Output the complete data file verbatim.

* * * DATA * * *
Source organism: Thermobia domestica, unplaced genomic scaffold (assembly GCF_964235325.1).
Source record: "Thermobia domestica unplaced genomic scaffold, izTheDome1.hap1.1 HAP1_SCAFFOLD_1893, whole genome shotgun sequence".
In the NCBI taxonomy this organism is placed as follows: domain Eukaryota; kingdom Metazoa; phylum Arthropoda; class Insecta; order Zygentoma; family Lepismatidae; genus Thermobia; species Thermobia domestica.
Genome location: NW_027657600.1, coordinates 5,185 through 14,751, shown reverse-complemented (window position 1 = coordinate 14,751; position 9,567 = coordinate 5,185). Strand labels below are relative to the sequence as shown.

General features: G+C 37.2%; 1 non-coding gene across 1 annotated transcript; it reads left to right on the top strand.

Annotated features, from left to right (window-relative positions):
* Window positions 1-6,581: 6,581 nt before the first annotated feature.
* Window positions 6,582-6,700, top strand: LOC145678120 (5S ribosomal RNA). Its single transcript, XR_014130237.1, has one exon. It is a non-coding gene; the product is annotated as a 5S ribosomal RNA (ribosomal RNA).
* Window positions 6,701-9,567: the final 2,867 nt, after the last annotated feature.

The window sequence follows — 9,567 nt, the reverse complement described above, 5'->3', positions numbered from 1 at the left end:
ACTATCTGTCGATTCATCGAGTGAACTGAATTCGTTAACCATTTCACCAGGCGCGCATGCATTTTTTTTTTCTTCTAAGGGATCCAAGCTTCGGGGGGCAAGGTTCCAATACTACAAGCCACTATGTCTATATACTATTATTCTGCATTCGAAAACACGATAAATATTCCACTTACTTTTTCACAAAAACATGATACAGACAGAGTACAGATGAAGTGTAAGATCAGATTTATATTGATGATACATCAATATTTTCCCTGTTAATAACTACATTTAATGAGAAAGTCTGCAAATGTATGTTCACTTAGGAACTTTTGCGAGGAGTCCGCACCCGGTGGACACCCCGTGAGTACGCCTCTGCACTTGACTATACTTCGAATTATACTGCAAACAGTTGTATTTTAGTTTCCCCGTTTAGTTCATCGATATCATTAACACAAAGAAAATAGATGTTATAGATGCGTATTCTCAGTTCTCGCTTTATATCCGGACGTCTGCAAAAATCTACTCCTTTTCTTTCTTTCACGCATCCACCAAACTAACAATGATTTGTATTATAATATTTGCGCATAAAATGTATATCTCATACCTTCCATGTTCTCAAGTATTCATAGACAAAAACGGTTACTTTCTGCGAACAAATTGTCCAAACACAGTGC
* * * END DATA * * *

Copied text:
Source organism: Thermobia domestica, unplaced genomic scaffold (assembly GCF_964235325.1).
Source record: "Thermobia domestica unplaced genomic scaffold, izTheDome1.hap1.1 HAP1_SCAFFOLD_1893, whole genome shotgun sequence".
In the NCBI taxonomy this organism is placed as follows: domain Eukaryota; kingdom Metazoa; phylum Arthropoda; class Insecta; order Zygentoma; family Lepismatidae; genus Thermobia; species Thermobia domestica.
Genome location: NW_027657600.1, coordinates 5,185 through 14,751, shown reverse-complemented (window position 1 = coordinate 14,751; position 9,567 = coordinate 5,185). Strand labels below are relative to the sequence as shown.

General features: G+C 37.2%; 1 non-coding gene across 1 annotated transcript; it reads left to right on the top strand.

Annotated features, from left to right (window-relative positions):
* Window positions 1-6,581: 6,581 nt before the first annotated feature.
* Window positions 6,582-6,700, top strand: LOC145678120 (5S ribosomal RNA). Its single transcript, XR_014130237.1, has one exon. It is a non-coding gene; the product is annotated as a 5S ribosomal RNA (ribosomal RNA).
* Window positions 6,701-9,567: the final 2,867 nt, after the last annotated feature.

The window sequence follows — 9,567 nt, the reverse complement described above, 5'->3', positions numbered from 1 at the left end:
ACTATCTGTCGATTCATCGAGTGAACTGAATTCGTTAACCATTTCACCAGGCGCGCATGCATTTTTTTTTTCTTCTAAGGGATCCAAGCTTCGGGGGGCAAGGTTCCAATACTACAAGCCACTATGTCTATATACTATTATTCTGCATTCGAAAACACGATAAATATTCCACTTACTTTTTCACAAAAACATGATACAGACAGAGTACAGATGAAGTGTAAGATCAGATTTATATTGATGATACATCAATATTTTCCCTGTTAATAACTACATTTAATGAGAAAGTCTGCAAATGTATGTTCACTTAGGAACTTTTGCGAGGAGTCCGCACCCGGTGGACACCCCGTGAGTACGCCTCTGCACTTGACTATACTTCGAATTATACTGCAAACAGTTGTATTTTAGTTTCCCCGTTTAGTTCATCGATATCATTAACACAAAGAAAATAGATGTTATAGATGCGTATTCTCAGTTCTCGCTTTATATCCGGACGTCTGCAAAAATCTACTCCTTTTCTTTCTTTCACGCATCCACCAAACTAACAATGATTTGTATTATAATATTTGCGCATAAAATGTATATCTCATACCTTCCATGTTCTCAAGTATTCATAGACAAAAACGGTTACTTTCTGCGAACAAATTGTCCAAACACAGTGC